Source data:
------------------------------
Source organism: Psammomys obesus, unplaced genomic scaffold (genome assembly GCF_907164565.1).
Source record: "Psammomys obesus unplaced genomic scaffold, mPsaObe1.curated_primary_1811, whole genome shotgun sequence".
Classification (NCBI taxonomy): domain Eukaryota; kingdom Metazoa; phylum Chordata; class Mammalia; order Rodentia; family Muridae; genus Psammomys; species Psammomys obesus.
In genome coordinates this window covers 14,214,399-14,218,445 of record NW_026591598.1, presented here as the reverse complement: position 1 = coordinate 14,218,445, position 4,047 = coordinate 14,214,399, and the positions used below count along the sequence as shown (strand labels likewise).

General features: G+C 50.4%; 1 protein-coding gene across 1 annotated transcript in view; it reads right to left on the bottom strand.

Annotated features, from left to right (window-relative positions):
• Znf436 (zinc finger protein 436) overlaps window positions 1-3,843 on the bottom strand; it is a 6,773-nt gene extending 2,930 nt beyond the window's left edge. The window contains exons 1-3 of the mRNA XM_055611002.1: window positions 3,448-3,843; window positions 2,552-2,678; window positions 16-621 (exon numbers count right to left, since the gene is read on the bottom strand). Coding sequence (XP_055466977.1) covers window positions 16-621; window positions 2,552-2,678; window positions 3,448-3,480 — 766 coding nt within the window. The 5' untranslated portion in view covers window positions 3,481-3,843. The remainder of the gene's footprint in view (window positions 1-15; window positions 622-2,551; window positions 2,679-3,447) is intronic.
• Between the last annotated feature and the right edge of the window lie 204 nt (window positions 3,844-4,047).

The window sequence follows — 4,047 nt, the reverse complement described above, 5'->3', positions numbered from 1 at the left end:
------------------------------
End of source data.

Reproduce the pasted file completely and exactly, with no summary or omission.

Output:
Source organism: Psammomys obesus, unplaced genomic scaffold (genome assembly GCF_907164565.1).
Source record: "Psammomys obesus unplaced genomic scaffold, mPsaObe1.curated_primary_1811, whole genome shotgun sequence".
Classification (NCBI taxonomy): domain Eukaryota; kingdom Metazoa; phylum Chordata; class Mammalia; order Rodentia; family Muridae; genus Psammomys; species Psammomys obesus.
In genome coordinates this window covers 14,214,399-14,218,445 of record NW_026591598.1, presented here as the reverse complement: position 1 = coordinate 14,218,445, position 4,047 = coordinate 14,214,399, and the positions used below count along the sequence as shown (strand labels likewise).

General features: G+C 50.4%; 1 protein-coding gene across 1 annotated transcript in view; it reads right to left on the bottom strand.

Annotated features, from left to right (window-relative positions):
• Znf436 (zinc finger protein 436) overlaps window positions 1-3,843 on the bottom strand; it is a 6,773-nt gene extending 2,930 nt beyond the window's left edge. The window contains exons 1-3 of the mRNA XM_055611002.1: window positions 3,448-3,843; window positions 2,552-2,678; window positions 16-621 (exon numbers count right to left, since the gene is read on the bottom strand). Coding sequence (XP_055466977.1) covers window positions 16-621; window positions 2,552-2,678; window positions 3,448-3,480 — 766 coding nt within the window. The 5' untranslated portion in view covers window positions 3,481-3,843. The remainder of the gene's footprint in view (window positions 1-15; window positions 622-2,551; window positions 2,679-3,447) is intronic.
• Between the last annotated feature and the right edge of the window lie 204 nt (window positions 3,844-4,047).

The window sequence follows — 4,047 nt, the reverse complement described above, 5'->3', positions numbered from 1 at the left end: